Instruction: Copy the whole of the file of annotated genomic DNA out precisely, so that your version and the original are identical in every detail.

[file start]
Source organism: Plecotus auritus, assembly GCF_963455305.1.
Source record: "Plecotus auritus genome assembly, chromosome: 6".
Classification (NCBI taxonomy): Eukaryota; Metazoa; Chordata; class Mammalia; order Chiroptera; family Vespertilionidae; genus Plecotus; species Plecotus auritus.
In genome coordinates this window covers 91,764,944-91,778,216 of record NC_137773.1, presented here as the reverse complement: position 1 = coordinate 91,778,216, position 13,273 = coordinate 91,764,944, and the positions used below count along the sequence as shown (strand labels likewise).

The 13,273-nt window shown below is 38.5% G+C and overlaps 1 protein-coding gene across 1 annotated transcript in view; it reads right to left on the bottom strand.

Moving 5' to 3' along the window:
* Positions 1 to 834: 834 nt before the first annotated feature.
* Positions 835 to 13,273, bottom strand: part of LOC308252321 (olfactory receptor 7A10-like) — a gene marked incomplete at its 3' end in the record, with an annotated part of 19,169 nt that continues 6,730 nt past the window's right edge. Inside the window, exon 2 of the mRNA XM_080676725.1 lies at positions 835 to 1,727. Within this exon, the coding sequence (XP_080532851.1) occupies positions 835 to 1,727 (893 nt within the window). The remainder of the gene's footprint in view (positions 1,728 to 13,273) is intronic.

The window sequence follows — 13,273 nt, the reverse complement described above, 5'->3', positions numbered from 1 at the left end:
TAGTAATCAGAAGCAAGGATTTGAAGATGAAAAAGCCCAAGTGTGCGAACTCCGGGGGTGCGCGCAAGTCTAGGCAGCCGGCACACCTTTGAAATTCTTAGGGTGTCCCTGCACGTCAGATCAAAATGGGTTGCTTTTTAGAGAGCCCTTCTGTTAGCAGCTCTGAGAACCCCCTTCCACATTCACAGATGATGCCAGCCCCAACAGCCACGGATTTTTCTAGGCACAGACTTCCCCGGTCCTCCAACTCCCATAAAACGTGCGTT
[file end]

Source organism: Plecotus auritus, assembly GCF_963455305.1.
Source record: "Plecotus auritus genome assembly, chromosome: 6".
Classification (NCBI taxonomy): Eukaryota; Metazoa; Chordata; class Mammalia; order Chiroptera; family Vespertilionidae; genus Plecotus; species Plecotus auritus.
In genome coordinates this window covers 91,764,944-91,778,216 of record NC_137773.1, presented here as the reverse complement: position 1 = coordinate 91,778,216, position 13,273 = coordinate 91,764,944, and the positions used below count along the sequence as shown (strand labels likewise).

The 13,273-nt window shown below is 38.5% G+C and overlaps 1 protein-coding gene across 1 annotated transcript in view; it reads right to left on the bottom strand.

Moving 5' to 3' along the window:
* Positions 1 to 834: 834 nt before the first annotated feature.
* Positions 835 to 13,273, bottom strand: part of LOC308252321 (olfactory receptor 7A10-like) — a gene marked incomplete at its 3' end in the record, with an annotated part of 19,169 nt that continues 6,730 nt past the window's right edge. Inside the window, exon 2 of the mRNA XM_080676725.1 lies at positions 835 to 1,727. Within this exon, the coding sequence (XP_080532851.1) occupies positions 835 to 1,727 (893 nt within the window). The remainder of the gene's footprint in view (positions 1,728 to 13,273) is intronic.

The window sequence follows — 13,273 nt, the reverse complement described above, 5'->3', positions numbered from 1 at the left end:
TAGTAATCAGAAGCAAGGATTTGAAGATGAAAAAGCCCAAGTGTGCGAACTCCGGGGGTGCGCGCAAGTCTAGGCAGCCGGCACACCTTTGAAATTCTTAGGGTGTCCCTGCACGTCAGATCAAAATGGGTTGCTTTTTAGAGAGCCCTTCTGTTAGCAGCTCTGAGAACCCCCTTCCACATTCACAGATGATGCCAGCCCCAACAGCCACGGATTTTTCTAGGCACAGACTTCCCCGGTCCTCCAACTCCCATAAAACGTGCGTT